CONSTITUTIONAL REGULATION OF SYMBOLIC SPEECH IN PARKS CLARK v. COMMUNITY FOR CREATIVE NON-VIOLENCE
468 U.S. 288, 82 L.Ed.2d 221, 104 S.Ct. 3065
Supreme Court of the United States
June 29, 1984
In this case, plaintiff Community for Creative Non-Violence (CCNV) argued that National Park Service regulations which prohibited camping in conjunction with a proposed demonstration were unconstitutional. The facts of the case were as follows:
The network of National Parks includes the National Memorial-core parks, Lafayette Park and the Mall, which are set in the heart of Washington, D.C., and which are unique resources that the Federal Government holds in trust for the American people. Lafayette Park is a roughly 7-acre square located across Pennsylvania Avenue from the White House. Although originally part of the White House grounds, President Jefferson set it aside as a park for the use of residents and visitors... The Mall is a stretch of land running westward from the Capitol to the Lincoln Memorial some two miles away. It includes the Washington Monument, a series of reflecting pools, trees, lawns, and other greenery. It is bordered by the Smithsonian Institution and the National Gallery of Art...
Under the regulations involved in this case, camping in National Parks is permitted only in campgrounds designated for that purpose. 36 CFR § 50.27(a) (1983). No such campgrounds have ever been designated in Lafayette Park or the Mall. Camping is defined as "the use of park land for living accommodation purposes such as sleeping activities, or making preparations to sleep (including the laying down of bedding for the purpose of sleeping), or storing personal belongings, or making any fire, or using any tents or... other structure... for sleeping or doing any digging or earth breaking or carrying on cooking activities."
Theses activities, the regulation provides, "constitute camping when it reasonably appears, in light of all circumstances, that the participants, in conducting these activities, are in fact using the area as a living accommodation regardless of the intent of the participants or the nature of any other activities in which they may also be engaging."
Demonstrations for the airing of views or grievances are permitted in the Memorial-core parks, but for the most part only by Park Service permits. Temporary structures may be erected for demonstration purposes but may not be used for camping.
In 1982, the Park Service issued a renewable permit to CCNV to conduct a winter-time demonstration in Lafayette Park and the Mall for the purpose of demonstrating the plight of the homeless. The permit authorized the erection of two symbolic tent cities: 20 tents in Lafayette Park that would accommodate 50 people and 40 tents int Mall with a capacity of up to 100. The Park Service, however, relying on the above regulations, specifically denied CCNV's request that demonstrators be permitted to sleep in the symbolic tents.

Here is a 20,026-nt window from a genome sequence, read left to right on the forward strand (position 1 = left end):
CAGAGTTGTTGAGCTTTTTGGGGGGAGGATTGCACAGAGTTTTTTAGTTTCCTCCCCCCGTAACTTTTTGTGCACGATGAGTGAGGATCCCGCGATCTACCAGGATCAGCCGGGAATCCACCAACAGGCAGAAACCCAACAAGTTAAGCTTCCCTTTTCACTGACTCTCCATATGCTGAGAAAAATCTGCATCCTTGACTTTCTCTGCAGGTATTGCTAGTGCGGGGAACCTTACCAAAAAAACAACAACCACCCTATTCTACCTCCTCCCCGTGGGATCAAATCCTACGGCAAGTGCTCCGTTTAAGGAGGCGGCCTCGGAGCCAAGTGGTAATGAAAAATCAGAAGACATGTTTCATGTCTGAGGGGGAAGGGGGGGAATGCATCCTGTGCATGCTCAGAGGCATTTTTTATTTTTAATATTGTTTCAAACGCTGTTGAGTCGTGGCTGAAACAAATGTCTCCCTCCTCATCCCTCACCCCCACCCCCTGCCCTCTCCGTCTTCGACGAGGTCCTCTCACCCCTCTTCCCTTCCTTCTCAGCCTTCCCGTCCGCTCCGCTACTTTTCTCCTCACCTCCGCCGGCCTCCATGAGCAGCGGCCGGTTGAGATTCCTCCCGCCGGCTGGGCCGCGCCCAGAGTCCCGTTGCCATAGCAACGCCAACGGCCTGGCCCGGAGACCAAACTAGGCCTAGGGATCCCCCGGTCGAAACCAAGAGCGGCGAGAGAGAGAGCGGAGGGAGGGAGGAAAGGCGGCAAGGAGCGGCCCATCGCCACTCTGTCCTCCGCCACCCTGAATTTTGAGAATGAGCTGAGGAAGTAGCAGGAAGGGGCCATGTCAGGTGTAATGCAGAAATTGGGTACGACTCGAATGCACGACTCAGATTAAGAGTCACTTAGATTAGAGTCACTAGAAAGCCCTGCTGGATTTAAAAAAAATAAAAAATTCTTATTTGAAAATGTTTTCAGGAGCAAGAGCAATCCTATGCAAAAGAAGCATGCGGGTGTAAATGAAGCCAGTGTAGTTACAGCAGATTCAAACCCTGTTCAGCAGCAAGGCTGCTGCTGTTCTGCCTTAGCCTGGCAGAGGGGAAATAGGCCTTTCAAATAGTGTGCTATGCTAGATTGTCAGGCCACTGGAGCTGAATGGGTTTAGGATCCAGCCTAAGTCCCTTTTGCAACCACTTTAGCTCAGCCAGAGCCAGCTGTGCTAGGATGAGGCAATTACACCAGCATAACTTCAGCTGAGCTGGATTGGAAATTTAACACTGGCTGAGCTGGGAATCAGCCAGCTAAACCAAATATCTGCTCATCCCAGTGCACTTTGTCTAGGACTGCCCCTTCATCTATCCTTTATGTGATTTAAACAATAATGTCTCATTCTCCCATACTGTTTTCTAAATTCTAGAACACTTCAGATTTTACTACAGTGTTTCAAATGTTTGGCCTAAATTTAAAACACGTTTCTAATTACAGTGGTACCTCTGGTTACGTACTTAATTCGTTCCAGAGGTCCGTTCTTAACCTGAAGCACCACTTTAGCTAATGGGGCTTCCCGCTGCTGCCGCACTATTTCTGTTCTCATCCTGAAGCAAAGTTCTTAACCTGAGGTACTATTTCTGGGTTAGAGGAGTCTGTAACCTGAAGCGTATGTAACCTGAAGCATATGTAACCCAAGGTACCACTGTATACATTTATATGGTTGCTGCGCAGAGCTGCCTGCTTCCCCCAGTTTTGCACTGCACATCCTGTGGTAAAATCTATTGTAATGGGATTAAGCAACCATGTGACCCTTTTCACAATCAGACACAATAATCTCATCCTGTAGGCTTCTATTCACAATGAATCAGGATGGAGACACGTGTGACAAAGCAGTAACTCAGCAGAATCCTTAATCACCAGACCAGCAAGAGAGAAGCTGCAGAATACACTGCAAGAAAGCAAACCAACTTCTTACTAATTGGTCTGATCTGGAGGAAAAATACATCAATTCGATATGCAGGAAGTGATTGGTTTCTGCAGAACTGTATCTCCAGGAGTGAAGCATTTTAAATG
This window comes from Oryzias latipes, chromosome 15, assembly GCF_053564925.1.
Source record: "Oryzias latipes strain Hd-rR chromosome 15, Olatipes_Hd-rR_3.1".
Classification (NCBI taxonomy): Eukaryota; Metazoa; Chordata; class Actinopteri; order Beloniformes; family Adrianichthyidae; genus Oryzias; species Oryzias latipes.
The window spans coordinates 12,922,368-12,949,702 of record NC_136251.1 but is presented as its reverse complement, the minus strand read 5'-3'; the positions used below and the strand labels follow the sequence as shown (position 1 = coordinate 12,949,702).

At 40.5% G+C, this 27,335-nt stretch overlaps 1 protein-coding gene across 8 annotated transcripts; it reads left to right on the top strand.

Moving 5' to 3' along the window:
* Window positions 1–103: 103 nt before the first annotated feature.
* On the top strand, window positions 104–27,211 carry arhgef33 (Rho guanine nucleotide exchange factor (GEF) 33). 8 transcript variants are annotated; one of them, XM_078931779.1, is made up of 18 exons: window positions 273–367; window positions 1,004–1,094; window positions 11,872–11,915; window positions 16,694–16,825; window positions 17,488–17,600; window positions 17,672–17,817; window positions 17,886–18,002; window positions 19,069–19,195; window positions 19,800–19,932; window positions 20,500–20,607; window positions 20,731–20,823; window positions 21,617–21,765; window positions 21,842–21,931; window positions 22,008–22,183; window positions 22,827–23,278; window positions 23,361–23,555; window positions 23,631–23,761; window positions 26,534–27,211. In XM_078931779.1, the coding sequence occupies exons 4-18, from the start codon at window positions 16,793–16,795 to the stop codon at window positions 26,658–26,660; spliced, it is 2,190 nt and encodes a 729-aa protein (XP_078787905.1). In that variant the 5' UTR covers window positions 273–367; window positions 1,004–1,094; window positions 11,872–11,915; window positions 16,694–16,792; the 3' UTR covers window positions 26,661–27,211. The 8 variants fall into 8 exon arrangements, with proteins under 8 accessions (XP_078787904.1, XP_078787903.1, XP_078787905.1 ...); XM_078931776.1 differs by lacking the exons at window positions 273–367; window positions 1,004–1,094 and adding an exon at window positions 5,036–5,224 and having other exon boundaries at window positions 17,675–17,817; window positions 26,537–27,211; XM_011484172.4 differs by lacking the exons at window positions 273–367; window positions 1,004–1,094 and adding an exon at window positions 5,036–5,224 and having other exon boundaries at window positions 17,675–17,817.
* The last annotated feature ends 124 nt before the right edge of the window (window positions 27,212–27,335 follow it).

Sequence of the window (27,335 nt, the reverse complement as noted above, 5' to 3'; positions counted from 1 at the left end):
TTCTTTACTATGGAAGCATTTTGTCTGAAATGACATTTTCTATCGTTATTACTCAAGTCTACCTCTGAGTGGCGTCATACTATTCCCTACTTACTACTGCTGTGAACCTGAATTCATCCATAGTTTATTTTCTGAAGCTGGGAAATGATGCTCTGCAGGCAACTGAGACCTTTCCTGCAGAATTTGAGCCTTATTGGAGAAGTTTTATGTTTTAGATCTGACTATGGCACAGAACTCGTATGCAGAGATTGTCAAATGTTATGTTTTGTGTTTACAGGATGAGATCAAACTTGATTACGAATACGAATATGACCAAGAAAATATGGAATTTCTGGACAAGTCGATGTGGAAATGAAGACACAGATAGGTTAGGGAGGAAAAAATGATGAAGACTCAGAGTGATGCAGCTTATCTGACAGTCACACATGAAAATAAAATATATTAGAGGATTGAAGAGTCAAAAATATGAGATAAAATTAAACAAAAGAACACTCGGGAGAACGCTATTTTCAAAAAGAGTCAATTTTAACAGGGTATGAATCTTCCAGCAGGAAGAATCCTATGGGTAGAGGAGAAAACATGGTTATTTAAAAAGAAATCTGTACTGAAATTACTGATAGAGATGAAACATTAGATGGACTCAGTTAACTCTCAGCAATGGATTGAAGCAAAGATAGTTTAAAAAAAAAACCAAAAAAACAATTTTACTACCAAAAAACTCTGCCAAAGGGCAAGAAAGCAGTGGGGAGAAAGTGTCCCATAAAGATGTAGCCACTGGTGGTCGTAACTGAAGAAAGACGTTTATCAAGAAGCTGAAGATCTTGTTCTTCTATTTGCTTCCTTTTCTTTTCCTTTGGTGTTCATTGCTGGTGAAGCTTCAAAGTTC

CCNV alleged that "the regulations were unconstitutionally vague, had been discriminatorily applied, and could not be applied to prevent sleeping in tents without violating the First Amendment." The federal district court granted summary judgment to the Park Service. The federal appeals court, however, found that "application of the regulations so as to prevent sleeping in tents would infringe the demonstrators' First Amendment right of free expression." The Supreme Court granted review of this decision.
In the opinion of the Court, agreed with the appeals court that "overnight sleeping in connection with the demonstration is expressive conduct protected to some extent by the First Amendment."
Expression, whether oral or written or symbolized by conduct, is subject to reasonable time, place, and manner restrictions. We have often noted that restrictions of this kind are valid provided that they are justified without reference to the content of the regulated speech, that they are narrowly tailored to serve a significant governmental interest, and that they leave open ample alternative channels for communication of this information.
It is also true that a message may be delivered by conduct that is intended to be communicative and that, in context, would reasonably be understood by the viewer to be communicative. Symbolic expression of this kind may be forbidden or regulated if the conduct itself may constitutionally be regulated, if the regulation is narrowly drawn to further a substantial governmental interest, and if the interest is unrelated to the suppression of free speech.
The Park Service maintained that "the regulation forbidding sleeping is defensible either as a time, place, or manner restriction or as a regulation of symbolic conduct." The Supreme Court agreed.
That sleeping like the symbolic tents themselves, may be expressive and part of the message delivered by the demonstration does not make the ban any less a limitation on the manner of demonstrating, for reasonable time, place, or manner regulations normally have the purpose and direct effect of limiting expression but are nevertheless valid... [The Park Service] has established areas for camping and forbids it elsewhere, including Lafayette Park and the Mal. Considered as such, we have very little trouble concluding that the Park Service may prohibit overnight sleeping in the parks involved here.
Further, the Supreme Court found that the "requirement that the regulation be content neutral is clearly satisfied."